Craig Smith is to step down as the chief financial officer of African Minerals, an Aim-listed miner which struck a $1.5bn investment deal with China last month.

Business Diary: The incompetent insider dealers

To succeed at insider dealing – not that we condone it, mind – you need someone to whom you have no obvious link to trade on the secret information you're supplying. This seemed to slip the mind of Jeremy Burley, the managing director of BMS Minerals, a Ugandan company that supplied equipment to the UK's Tower Resources. When he discovered Tower was about to announce a setback on one of its oil fields, Mr Burley told his contact back home to sell his considerable shareholding in the company. They were caught – and fined yesterday by the Financial Services Authority – possibly because the pair were just a little bit linked: Mr Burley's UK share trader was one Jeffery Burley, his dear old dad.

Timis's African Minerals agrees $1.5bn Chinese deal

African Minerals, the mining group with assets in West Africa, has signed a deal with a Chinese steel-maker for a $1.5bn (£989m) investment that will help to develop what its controversial chairman, Frank Timis, says could be the biggest iron ore mine in the world.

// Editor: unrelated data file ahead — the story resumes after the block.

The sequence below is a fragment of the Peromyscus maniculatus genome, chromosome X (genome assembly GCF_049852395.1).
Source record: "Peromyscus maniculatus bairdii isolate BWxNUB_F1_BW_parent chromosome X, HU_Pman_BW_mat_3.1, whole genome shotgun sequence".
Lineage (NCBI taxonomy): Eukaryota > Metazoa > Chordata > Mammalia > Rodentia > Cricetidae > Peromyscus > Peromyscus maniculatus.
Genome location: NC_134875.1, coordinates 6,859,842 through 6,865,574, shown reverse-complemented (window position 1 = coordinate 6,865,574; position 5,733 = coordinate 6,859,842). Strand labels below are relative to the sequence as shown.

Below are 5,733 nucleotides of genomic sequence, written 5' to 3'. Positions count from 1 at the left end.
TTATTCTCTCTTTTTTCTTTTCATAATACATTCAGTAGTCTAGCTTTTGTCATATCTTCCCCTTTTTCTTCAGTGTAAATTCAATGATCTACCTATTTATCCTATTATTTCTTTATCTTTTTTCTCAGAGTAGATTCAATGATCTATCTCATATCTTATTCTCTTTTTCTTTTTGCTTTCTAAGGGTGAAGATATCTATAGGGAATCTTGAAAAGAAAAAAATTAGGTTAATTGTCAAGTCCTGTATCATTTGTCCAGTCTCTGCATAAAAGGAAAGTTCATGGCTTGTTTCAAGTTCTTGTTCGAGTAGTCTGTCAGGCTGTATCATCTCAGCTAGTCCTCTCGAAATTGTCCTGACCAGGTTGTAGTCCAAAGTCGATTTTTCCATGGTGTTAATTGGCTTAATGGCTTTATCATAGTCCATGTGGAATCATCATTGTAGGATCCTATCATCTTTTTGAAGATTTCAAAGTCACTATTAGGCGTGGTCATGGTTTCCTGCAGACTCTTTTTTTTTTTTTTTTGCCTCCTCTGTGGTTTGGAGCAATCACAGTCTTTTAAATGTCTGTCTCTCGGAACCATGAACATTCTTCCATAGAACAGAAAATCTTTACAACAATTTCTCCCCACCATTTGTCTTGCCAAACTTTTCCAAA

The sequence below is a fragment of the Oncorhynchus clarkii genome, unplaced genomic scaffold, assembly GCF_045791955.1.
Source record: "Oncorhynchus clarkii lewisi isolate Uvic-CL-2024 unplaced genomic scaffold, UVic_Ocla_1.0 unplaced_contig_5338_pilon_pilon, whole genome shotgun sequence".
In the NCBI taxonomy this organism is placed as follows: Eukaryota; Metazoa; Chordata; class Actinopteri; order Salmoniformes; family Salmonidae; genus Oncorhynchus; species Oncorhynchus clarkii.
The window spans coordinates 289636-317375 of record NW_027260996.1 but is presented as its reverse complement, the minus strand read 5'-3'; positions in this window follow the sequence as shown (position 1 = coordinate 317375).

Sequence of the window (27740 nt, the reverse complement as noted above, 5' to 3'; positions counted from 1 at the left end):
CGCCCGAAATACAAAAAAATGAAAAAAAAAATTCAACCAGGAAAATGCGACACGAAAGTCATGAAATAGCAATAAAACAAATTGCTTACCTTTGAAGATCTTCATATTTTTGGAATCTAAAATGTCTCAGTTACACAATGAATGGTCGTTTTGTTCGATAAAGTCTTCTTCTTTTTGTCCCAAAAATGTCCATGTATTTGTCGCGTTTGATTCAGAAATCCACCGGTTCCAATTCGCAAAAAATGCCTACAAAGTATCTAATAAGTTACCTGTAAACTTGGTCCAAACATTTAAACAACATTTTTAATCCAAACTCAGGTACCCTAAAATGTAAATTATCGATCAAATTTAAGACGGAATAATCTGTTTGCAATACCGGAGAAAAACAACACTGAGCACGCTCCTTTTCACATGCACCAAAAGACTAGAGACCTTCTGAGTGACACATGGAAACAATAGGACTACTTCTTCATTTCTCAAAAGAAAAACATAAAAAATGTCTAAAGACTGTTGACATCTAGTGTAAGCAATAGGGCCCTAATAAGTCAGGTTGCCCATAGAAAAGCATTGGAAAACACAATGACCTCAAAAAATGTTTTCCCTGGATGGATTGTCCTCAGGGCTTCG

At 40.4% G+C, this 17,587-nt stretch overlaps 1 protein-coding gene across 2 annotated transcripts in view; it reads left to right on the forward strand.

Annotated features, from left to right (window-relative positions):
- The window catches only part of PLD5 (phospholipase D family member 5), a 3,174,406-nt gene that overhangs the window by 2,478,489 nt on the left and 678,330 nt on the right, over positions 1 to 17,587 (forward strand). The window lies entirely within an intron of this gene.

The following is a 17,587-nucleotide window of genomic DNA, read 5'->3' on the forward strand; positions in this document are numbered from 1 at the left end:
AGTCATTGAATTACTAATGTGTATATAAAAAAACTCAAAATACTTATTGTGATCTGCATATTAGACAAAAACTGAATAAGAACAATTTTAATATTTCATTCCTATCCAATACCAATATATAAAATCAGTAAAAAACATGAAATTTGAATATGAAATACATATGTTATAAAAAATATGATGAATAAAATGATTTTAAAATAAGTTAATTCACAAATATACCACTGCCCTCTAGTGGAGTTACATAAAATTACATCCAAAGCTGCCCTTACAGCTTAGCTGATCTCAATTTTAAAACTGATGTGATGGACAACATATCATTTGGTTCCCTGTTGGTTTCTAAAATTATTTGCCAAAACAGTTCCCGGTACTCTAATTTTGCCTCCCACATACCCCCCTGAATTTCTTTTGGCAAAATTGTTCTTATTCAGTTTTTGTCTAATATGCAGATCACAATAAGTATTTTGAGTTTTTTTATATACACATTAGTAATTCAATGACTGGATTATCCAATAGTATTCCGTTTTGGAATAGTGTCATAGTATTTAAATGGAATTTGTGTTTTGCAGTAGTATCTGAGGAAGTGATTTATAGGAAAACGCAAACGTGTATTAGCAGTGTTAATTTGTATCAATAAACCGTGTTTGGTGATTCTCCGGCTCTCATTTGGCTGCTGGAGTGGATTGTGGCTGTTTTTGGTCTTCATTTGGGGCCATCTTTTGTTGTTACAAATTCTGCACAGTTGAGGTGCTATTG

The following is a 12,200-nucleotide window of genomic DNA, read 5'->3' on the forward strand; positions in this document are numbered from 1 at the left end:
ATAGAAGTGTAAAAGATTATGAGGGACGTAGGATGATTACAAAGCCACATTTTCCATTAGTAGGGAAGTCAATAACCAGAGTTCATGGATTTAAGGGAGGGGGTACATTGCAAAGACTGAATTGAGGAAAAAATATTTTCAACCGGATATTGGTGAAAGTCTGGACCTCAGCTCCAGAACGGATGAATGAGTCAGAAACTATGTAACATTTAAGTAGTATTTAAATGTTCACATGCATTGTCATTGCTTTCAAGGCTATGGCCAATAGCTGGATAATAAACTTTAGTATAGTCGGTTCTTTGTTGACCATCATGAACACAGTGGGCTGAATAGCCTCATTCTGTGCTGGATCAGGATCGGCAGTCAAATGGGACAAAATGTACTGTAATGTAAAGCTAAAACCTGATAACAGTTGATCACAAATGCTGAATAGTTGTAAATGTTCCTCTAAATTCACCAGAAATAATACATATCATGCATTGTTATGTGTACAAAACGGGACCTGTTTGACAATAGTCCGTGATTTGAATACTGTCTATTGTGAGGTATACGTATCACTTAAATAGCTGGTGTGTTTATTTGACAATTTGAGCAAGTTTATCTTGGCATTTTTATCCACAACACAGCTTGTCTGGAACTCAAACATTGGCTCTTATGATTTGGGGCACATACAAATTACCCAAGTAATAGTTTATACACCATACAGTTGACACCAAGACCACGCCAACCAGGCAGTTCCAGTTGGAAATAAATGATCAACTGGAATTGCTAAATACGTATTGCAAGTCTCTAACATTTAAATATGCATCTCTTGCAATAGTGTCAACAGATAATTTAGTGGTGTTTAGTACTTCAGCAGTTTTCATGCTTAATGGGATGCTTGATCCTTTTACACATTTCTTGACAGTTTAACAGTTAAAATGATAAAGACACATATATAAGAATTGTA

Bureau Veritas buys Inspectorate from 3i

The French certification company Bureau Veritas is to buy the British commodities testing and inspection company Inspectorate for £450m in a deal that it predicts will boost its earnings from this year.

Afghanistan's untapped minerals 'worth $3 trillion'

Afghanistan's untapped mineral wealth is worth at least $3 trillion – triple a US estimate, according to the government's top mining official, who is going to Britain next week to attract investors to mine one of the world's largest iron ore deposits.

Afghanistan's resources could make it the richest mining region on earth

Afghanistan, often dismissed in the West as an impoverished and failed state, is sitting on $1 trillion of untapped minerals, according to new calculations from surveys conducted jointly by the Pentagon and the US Geological Survey.

Latest stories from i100
Career Services

Day In a Page

A
Independent Travel
Pompeii, Capri & the Bay of Naples
Seven Cities of Italy
Burgundy, the River Rhone & Provence
Prague, Budapest and Vienna
Lake Garda
Minoan Crete and Santorini
Prices correct as of 15 May 2015
Greece debt crisis: EU 'family' needs to forgive rather than punish an impoverished state

EU 'family' needs to forgive rather than punish an impoverished state

An outbreak of malaria in Greece four years ago helps us understand the crisis, says Robert Fisk